Governor Ehsa confirmed that the State has been in negotiation with FSM Petroleum Corporation (FSMPC) as a possible power supplier. He said that though the MOU signed by the State Government, PUC, and FSMPC that he announced in a press conference a year ago has technically expired, in February the MOU was revived by leadership. The energy task force has completed a report on a recommendation on a "way forward" based on the expired MOU.

"So the task force has recommended and reserved three Caterpillar containerized 1.1 megawatt generators. They're in Los Angeles as we speak…they are set aside awaiting payment. FSM Petro has mobilized between $4 and $5 million as necessary to purchase these generators. Once the generators arrive they will be operated by a new company (separate from FSMPC or PUC) that would provide the power to PUC."

"Now, FSM Petro or the leadership can look at FSMPC partnering up with a private company to operate a new company. It would still be a public corporation but perhaps contracted out and over time locals could be trained to man it."

He said that other outside companies have been contacted and have expressed interest in operating a power plant in Pohnpei.

"FSM Petro, because it is our own company, that's our first choice. However, there are other companies. We do have at least three proposals for companies to come in under that same scenario of providing power and selling kilowatt hours to PUC for PUC to distribute.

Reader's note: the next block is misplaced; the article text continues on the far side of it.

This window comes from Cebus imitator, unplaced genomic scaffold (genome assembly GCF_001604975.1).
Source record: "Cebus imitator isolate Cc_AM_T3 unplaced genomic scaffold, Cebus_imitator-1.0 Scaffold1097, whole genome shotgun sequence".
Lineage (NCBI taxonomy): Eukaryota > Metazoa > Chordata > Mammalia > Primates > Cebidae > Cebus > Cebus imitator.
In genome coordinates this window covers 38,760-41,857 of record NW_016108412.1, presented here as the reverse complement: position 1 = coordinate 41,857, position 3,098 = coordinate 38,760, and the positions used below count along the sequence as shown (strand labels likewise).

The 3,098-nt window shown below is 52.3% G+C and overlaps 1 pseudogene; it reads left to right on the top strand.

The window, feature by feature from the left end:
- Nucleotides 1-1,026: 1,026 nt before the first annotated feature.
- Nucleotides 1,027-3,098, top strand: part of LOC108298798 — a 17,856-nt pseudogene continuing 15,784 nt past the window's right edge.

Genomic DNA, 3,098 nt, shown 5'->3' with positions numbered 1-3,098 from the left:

"So while FSMPC is now being looked to for the initial financial support for the emergency need that we have, the task force report recommends long term investment in power generation capacity of up to 12 megawatts," he said.

He said that Pohnpei law allows for private generation of power but that distribution is limited to PUC.

He said that the rumor that at least one Chinese company with whom he has had contact has expressed an interest in stepping into the Pohnpei power market is true.

"One of the companies and perhaps the first company that I initiated discussion with on the possibility of stepping into Pohnpei and generating power is called Temis. It's actually a Taiwanese power company that is already in Guam generating power and managing GPA (Guam Power Authority) and so I thought that since they're already in the area that I would talk to them. They are very much interested in doing the same thing here in Pohnpei."